The President re-affirmed that United States policy is, as stated by the Secretary of State in his speech of yesterday, that: "We consider that controls and reduction of arms are possible, desirable, and in the last reckoning indispensable. It is not essential that controls should encompass everything at once. In fact, progress is likely to come by steps carefully measured and carefully taken."

Mr. Stassen will return this morning to Washington to confer again with the Secretary of State prior to leaving for London later this afternoon from New York City.

Q. James B. Reston, New York Times: Sir, I wondered if you would explain to us your policy about placing guided missile sites within range of the Soviet Union. Is it your intention to place those without warheads in those areas all around the Soviet Union?

THE PRESIDENT. Well, I wouldn't comment on the general policy. I will merely say this: we have no such plans. The particular plans that we made with Great Britain were announced as a result of the Bermuda conference, and that is the only plan of any kind that has been touched upon.

Q. John Herling, Editors Syndicate: Sir, without reference to the sibling rivalry in your family, may I ask whether in these days of criticism, general criticism, of certain budgetary proposals, could you tell us just how much store you set by the particular proposal made by the State and Labor Departments that the ceiling of this Government's contribution to the International Labor Organization should be raised from 1.7 million to 3 million dollars a year; and just how necessary you consider it, sir, that the ILO be a part of our necessary national and international commitments?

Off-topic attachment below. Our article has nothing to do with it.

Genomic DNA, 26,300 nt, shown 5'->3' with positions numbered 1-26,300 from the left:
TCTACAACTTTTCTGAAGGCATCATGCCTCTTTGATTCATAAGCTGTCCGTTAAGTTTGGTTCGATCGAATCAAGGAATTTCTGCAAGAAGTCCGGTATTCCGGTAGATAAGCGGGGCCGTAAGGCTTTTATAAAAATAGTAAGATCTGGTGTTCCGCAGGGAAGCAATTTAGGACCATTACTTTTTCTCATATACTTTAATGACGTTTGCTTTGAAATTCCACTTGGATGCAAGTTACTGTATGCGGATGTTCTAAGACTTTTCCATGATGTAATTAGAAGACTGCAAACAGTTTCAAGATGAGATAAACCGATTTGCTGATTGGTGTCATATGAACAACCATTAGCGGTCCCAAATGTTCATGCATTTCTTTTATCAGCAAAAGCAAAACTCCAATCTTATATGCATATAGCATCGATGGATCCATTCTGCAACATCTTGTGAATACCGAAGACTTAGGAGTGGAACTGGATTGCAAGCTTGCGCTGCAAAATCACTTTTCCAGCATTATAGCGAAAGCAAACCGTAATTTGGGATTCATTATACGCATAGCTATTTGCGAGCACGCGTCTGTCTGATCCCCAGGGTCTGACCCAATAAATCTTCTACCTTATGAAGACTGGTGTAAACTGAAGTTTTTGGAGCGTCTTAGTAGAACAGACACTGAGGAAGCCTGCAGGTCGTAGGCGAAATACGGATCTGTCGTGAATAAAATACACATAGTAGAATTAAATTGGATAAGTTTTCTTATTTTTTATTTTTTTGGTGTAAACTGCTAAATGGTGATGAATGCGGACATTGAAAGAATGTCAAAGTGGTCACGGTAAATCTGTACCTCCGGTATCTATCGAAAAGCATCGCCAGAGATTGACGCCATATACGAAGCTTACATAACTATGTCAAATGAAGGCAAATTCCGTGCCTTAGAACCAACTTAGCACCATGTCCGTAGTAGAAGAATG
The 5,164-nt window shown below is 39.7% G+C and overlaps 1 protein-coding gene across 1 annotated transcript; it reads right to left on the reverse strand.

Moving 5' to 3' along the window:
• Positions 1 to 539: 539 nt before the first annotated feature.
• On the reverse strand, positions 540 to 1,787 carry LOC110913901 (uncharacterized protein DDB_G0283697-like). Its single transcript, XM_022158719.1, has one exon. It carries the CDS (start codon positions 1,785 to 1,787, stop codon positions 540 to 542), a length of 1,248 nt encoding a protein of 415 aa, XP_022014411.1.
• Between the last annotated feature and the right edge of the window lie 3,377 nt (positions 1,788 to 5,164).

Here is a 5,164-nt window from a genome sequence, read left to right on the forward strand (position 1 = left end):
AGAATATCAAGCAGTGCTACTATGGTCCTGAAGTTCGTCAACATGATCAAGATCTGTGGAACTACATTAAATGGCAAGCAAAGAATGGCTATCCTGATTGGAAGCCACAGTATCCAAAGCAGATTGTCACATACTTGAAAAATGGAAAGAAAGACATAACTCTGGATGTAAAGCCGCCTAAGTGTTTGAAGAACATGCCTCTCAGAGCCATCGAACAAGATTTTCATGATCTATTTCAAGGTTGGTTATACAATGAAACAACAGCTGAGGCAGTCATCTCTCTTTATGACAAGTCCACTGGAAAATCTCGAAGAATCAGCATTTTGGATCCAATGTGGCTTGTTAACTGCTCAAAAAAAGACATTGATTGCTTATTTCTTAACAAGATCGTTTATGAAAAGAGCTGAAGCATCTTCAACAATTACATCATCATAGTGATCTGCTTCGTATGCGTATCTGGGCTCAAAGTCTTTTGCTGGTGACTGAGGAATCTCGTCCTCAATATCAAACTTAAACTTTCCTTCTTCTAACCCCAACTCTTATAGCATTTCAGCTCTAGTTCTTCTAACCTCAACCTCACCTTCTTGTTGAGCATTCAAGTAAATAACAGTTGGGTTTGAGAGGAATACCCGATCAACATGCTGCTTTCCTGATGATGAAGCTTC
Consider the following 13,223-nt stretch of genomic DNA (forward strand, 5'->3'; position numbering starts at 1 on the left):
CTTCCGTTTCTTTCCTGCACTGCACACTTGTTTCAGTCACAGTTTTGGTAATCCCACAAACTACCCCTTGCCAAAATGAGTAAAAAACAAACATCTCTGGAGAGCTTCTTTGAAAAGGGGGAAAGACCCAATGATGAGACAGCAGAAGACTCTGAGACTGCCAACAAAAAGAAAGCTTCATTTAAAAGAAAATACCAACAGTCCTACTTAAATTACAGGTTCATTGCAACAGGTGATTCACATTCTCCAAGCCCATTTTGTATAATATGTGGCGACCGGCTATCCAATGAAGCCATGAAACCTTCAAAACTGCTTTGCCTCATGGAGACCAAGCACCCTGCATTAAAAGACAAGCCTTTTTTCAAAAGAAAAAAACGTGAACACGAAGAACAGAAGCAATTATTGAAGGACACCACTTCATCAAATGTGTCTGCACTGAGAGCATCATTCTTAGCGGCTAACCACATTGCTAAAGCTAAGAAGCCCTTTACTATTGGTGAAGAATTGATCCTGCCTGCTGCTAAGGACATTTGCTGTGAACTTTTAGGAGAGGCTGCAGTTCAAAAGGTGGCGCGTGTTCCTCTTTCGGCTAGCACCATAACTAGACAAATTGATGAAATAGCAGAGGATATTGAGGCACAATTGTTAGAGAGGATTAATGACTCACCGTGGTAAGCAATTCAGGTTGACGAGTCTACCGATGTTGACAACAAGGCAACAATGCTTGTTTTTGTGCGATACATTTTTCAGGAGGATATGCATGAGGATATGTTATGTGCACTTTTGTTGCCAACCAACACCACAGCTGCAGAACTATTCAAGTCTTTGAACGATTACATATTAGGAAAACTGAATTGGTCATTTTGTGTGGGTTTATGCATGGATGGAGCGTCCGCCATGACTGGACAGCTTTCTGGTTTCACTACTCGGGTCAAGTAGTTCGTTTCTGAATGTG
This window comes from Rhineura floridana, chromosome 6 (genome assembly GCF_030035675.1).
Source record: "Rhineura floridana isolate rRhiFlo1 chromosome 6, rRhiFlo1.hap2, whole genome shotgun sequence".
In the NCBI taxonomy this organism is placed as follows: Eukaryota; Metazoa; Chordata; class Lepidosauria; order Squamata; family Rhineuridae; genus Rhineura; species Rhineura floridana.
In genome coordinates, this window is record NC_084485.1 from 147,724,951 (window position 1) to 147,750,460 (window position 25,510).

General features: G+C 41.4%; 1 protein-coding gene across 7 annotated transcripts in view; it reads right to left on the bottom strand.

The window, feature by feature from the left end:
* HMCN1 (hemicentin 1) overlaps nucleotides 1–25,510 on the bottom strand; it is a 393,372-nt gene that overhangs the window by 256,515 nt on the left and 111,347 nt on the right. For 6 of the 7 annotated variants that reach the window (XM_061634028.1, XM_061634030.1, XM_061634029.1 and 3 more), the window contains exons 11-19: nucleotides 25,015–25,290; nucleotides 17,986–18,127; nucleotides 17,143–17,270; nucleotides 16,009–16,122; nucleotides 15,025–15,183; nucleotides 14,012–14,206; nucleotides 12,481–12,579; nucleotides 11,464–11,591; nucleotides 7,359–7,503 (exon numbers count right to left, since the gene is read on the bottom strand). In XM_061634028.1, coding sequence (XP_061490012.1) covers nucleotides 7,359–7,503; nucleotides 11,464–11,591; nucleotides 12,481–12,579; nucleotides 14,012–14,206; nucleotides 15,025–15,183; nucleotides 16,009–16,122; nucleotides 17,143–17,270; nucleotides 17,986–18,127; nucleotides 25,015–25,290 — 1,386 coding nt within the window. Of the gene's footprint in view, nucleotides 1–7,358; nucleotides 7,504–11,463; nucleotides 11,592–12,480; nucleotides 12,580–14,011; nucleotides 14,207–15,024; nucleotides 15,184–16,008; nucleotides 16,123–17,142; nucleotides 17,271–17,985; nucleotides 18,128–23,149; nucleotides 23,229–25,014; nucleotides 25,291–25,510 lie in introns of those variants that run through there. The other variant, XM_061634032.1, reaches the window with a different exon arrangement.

THE PRESIDENT. I can't answer that with the expertness of one who has been participating in these meetings.

Going on the information provided me by the Secretary of Labor, by the Secretary of State, and by the representatives we have had in the ILO, coming back to the United States and reporting to me personally, I believe that it is a very good mechanism for promoting our interests in the world; and I believe it should be supported adequately.

Now, I believe that yesterday or the day before the Assistant Secretary of State and Assistant Secretary of Labor both testified in favor of the $3 million bill. I can only say that I have to accept their judgment.

Q. Rowland Evans, Jr., New York Herald Tribune: Sir, I understand that ten members of the Joint Committee on Atomic Energy have written you a letter, sir, asking that you give the highest consideration to the reappointment of Mr. Thomas Murray, whose term expires in June.

I wondered, sir, first if you have received and read the letter and, second, if you could tell us what your reaction to it was.

THE PRESIDENT. I haven't seen it; and my reaction, if I got it, was this: it is my responsibility to appoint people in the executive department.

Q. Charles S. von Fremd, CBS News: There has been a general belief, sir, that the Strategic Air Command serves mainly as a deterrent to any possible Russian strike against the United States. But last week General LeMay said that SAC is now ready to put out what he called bush fire wars with nuclear weapons. And I want to know is this correct; might we use SAC as an offensive weapon in some future small war?